And what of members of The Church of Jesus Christ of Latter-day Saints? Are any of us “natural” beings? We can answer that question, perhaps, by examining some broad characteristics of the natural man:
1. The natural man is unable or unwilling to perceive spiritual realities. Paul explained that “the natural man receiveth not the things of the Spirit of God: for they are foolishness unto him: neither can he know them, because they are spiritually discerned.” (1 Cor. 2:14.) In exulting over the Lord’s willingness to snatch his children from evil and forgive their sins, Ammon said: “What natural man is there that knoweth these things? I say unto you, there is none that knoweth these things, save it be the penitent.” (Alma 26:21.)
“How difficult it is to teach the natural man,” Brigham Young declared, “who comprehends nothing more than that which he sees with the natural eye! … Talk to him about angels, heavens, God, immortality, and eternal lives, and it is like sounding brass, or a tinkling cymbal to his ears; it has no music to him; there is nothing in it that charms his senses, soothes his feelings, attracts his attention, or engages his affections, in the least; to him it is all vanity.”6
2. The natural man is proud. The natural man’s most distinguishing feature is pride, which, as President Ezra Taft Benson has noted, is enmity—enmity toward God and enmity toward man. The look of the natural man is neither up (to God) nor over (to man), except as the horizontal glance allows him to compete with his fellows.
“Pride is essentially competitive in nature,” President Benson explained. “We pit our will against God’s. When we direct our pride toward God, it is in the spirit of ‘my will and not thine be done.’ … The proud wish God would agree with them.”7
3. The natural man is overly competitive and externally driven. The natural man is preoccupied with the rewards of this world. His values are derived solely from pragmatism and utility. Such people “are tempted daily to elevate [themselves] above others and diminish them.” There is no pleasure in “having something,” only in “having more of it than the next man.”8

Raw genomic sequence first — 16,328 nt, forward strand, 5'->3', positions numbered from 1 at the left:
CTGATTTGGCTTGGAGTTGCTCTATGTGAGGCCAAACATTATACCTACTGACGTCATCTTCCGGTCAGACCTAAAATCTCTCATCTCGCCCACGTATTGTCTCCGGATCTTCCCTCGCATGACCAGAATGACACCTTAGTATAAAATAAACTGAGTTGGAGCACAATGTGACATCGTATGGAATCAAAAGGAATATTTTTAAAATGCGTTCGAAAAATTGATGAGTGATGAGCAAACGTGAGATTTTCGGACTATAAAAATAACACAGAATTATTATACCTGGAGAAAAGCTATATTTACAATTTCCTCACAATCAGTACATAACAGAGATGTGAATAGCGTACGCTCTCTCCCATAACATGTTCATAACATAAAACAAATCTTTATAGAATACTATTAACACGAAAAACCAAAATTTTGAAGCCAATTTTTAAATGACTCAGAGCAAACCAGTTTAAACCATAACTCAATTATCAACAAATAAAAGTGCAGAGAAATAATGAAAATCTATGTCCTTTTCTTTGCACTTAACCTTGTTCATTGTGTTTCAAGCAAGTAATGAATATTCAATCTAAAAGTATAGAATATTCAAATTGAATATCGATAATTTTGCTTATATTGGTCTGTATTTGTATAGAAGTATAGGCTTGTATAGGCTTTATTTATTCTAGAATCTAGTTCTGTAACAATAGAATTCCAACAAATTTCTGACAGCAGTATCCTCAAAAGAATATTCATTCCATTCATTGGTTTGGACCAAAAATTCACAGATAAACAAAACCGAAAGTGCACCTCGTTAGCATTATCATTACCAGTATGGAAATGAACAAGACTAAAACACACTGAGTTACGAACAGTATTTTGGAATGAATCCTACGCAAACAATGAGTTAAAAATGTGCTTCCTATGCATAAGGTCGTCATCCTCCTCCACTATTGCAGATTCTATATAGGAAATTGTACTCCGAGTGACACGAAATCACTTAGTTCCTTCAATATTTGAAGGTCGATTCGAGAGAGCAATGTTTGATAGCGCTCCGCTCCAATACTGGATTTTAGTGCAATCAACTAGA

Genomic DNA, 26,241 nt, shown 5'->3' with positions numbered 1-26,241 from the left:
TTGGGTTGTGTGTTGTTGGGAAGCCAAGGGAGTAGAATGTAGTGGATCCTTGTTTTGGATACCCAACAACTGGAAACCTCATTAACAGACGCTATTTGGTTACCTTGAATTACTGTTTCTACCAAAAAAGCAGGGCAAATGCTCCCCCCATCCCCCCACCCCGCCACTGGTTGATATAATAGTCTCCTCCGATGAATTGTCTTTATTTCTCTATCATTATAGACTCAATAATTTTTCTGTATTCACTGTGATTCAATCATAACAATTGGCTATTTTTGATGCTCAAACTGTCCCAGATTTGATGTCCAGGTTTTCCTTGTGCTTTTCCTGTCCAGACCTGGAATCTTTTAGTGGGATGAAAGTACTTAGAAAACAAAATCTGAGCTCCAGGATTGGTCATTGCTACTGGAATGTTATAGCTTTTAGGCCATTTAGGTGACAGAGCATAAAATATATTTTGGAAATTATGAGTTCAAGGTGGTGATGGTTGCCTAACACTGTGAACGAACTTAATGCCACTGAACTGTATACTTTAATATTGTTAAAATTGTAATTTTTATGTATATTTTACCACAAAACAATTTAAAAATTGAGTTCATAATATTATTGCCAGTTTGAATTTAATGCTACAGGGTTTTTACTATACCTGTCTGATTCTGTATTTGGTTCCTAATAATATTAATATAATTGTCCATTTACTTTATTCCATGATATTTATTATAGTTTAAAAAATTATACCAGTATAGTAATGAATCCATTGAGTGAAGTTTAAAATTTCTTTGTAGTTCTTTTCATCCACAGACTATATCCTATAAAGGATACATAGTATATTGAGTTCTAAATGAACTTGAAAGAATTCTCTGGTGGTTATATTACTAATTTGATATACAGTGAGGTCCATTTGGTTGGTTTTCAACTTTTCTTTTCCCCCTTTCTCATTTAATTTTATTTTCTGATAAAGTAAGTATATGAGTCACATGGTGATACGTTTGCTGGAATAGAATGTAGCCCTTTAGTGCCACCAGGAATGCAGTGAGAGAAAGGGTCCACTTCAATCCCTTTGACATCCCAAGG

Samuel the Lamanite expressed the tragic end of those who spend their days pursuing such an agenda: “Your days of probation are past; ye have procrastinated the day of your salvation until it is everlastingly too late, and your destruction is made sure; yea, for ye have sought all the days of your lives for that which ye could not obtain; and ye have sought for happiness in doing iniquity, which thing is contrary to the nature of that righteousness which is in our great and Eternal Head.” (Hel. 13:38.)
4. The natural man yields himself to the harsh and the crude. The Spirit of the Lord has a calming and quieting influence upon those who enjoy its fruits. As a sanctifier, the Holy Ghost “enlarges, expands, and purifies all the natural passions and affections. … It inspires virtue, kindness, goodness, tenderness, gentleness and charity.”9 On the other hand, the natural man “is the ‘earthy man’ who has allowed rude animal passions to overshadow his spiritual inclinations.”10 Rudeness characterizes his relationships, crudeness his speech and manner.
Benjamin explained that the natural man remains an enemy to God until “he yields to the enticings of the Holy Spirit, and putteth off the natural man and becometh a saint through the atonement of Christ the Lord, and becometh as a child, submissive, meek, humble, patient, full of love, willing to submit to all things which the Lord seeth fit to inflict upon him, even as a child doth submit to his father.” (Mosiah 3:18–19.)
One does not put off the natural man by living longer. Nor does one change his nature simply by attending meetings. The transformation is accomplished only as one chooses to be changed through the mediation of Jesus Christ and the power of the Holy Ghost, by means of gospel ordinances. In the language of President Benson, “The world would mold men by changing their environment. Christ changes men, who then change their environment. The world would shape human behavior, but Christ can change human nature.”11
This renovation may for some be dramatic and rapid. Such was the case with Enos (see Enos 1:1–8), with Paul (see Acts 9), and with King Lamoni (see Alma 18–19). “But we must be cautious as we discuss these remarkable examples,” President Benson has warned us. “Though they are real and powerful, they are the exception more than the rule. For every Paul, for every Enos, and for every King Lamoni, there are hundreds and thousands of people who find the process of repentance much more subtle, much more imperceptible. Day by day they move closer to the Lord, little realizing they are building a godlike life.”12
At the same time, we recognize that putting off the natural man is possible only through the grace and atonement of Christ. That is why the scriptures refer to the process as being born again. Having had our sins remitted, we die to the things of unrighteousness and are born of God to a new and higher spiritual life. We begin to enjoy what Paul called the “fruit of the Spirit,” namely “love, joy, peace, long-suffering, gentleness, goodness, faith, meekness, temperance.” (See Gal. 5:22–25.) We are humble and submissive—eager to know and carry out the will of the Savior, eager to have our own wishes swallowed up in the will of a Higher Being.
In the words of C. S. Lewis, this animation and renovation of human character “is precisely what Christianity is about. This world is a great sculptor’s shop. We are the statues and there is a rumor going round the shop that some of us are some day going to come to life.”13